I'd never read anything by David Bezmozgis, a Latvian-Canadian writer and filmmaker, but this new story in Harper's looked promising, on account of an excellent title and the dialogue indicated by little em-dashes, which for some reason seems aesthetically comforting to me, these days. In addition, I once did a no-quote-marks book myself and was surprised how bent out of shape a few people got about it...so I feel a kinship.
Anyway. The story is about a physical therapist, an immigrant from someplace, we imagine, not terribly far from Russia. He has set up shop in Toronto and done well for himself being an honest businessman, but his teenage son doesn't understand him and some sleazy people want him to provide a front for their prostitution business. That's the proposition--that he take some easy dough for this purpose. Meanwhile a more recent immigrant from the same place wants to buy his old car.
We don't find out if he accepts the proposition (well--he rejects it. But we know the pimp will be back); rather, in a nice writerly sleight of hand, we see him refuse to sell his car to the recent immigrant, even though he's only 150 bucks short and reminds the therapist of himself, back in the day. And the teenage son is angry at him for not giving the guy the car. But, in the end, the therapist thinks,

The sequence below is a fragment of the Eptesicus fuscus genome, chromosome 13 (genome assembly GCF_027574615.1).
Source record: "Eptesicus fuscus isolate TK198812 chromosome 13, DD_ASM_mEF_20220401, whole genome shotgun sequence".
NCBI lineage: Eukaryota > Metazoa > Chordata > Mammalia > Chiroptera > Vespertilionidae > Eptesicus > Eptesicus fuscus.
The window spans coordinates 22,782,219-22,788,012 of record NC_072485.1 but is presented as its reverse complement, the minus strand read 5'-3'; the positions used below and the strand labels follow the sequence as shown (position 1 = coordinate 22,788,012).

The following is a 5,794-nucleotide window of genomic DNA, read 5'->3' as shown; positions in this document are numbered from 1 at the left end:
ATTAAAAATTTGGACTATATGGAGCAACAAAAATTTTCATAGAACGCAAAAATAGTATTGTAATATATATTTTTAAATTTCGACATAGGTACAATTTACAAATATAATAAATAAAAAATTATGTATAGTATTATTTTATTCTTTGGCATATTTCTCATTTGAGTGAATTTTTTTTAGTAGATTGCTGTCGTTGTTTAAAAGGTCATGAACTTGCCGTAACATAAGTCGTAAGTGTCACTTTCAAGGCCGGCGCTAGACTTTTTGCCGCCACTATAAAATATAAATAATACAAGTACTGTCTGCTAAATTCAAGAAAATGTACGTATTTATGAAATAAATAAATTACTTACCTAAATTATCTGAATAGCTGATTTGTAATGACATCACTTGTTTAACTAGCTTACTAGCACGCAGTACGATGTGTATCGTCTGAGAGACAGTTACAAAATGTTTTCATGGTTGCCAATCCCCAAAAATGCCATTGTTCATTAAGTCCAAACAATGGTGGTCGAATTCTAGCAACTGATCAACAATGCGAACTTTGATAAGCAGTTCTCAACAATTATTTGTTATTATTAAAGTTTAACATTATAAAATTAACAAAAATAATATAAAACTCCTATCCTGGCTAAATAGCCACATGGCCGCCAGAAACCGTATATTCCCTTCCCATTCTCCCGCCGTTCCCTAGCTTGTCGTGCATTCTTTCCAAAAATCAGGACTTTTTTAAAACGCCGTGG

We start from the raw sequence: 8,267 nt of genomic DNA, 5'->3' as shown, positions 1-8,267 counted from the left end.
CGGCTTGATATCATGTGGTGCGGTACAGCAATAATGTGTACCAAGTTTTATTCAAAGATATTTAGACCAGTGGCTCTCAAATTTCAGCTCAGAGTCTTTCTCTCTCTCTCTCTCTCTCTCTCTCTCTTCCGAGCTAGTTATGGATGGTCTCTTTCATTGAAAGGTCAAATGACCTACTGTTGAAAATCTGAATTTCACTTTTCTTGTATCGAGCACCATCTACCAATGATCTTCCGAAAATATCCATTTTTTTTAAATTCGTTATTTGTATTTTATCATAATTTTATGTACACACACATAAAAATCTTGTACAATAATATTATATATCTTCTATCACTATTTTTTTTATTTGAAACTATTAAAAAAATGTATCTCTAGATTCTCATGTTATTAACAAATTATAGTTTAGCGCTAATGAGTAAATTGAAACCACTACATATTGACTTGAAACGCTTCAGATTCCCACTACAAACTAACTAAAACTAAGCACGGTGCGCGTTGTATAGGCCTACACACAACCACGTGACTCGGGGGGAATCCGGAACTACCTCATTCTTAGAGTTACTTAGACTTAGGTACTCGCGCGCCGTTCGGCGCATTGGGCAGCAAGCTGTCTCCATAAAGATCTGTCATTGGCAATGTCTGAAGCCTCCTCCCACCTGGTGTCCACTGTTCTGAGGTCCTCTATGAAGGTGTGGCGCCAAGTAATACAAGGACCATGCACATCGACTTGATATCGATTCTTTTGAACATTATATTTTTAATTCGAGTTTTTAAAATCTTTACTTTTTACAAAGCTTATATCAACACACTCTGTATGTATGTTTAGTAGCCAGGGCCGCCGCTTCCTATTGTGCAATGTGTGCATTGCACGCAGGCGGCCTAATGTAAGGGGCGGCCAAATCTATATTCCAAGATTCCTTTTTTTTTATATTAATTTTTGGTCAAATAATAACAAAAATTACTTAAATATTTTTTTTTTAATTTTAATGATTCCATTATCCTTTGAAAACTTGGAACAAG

It was for his son's own good. One day he would appreciate what his father had done [...] Life was painful and hard, and it did you no good to pretend otherwise. This was what he needed to understand.
Oh, the irony!!! I doubt I'm alone finding this ending a little unsatisfying, given that we have seen this very transferrence played out about a zillion times over the past 75 years of immigrant-themed fiction. Let me say that, overall, I like this story pretty well--the pimp and the prostitute who visit the physical therapist's office are particularly terrific--but it seems styleless in delivery and overly familiar in tone.
The therapist, by the way, is Roman Berman, apparently the subject of a previous story of Bezmozgis's, from a book of stories which James Wood digs big time, and which he compares to the stories of Chekhov and refers to as "true examples of storytelling." Hmm. I realize that we are supposed to recognize Wood as the arbiter of all things literary, but this seems like a stretch to me, at least based on this piece. It's good, but the reason Chekhov is good is that he is unmistakeably Chekhov at all times, whereas Bezmozgis, at most times, could be anyone at all.
That said, the anyone he might be is a pretty good writer, and perhaps I would like more of him. I'll check out Natasha and Other Stories but resist, for now, the mesmerizing power of the Woodman's cry.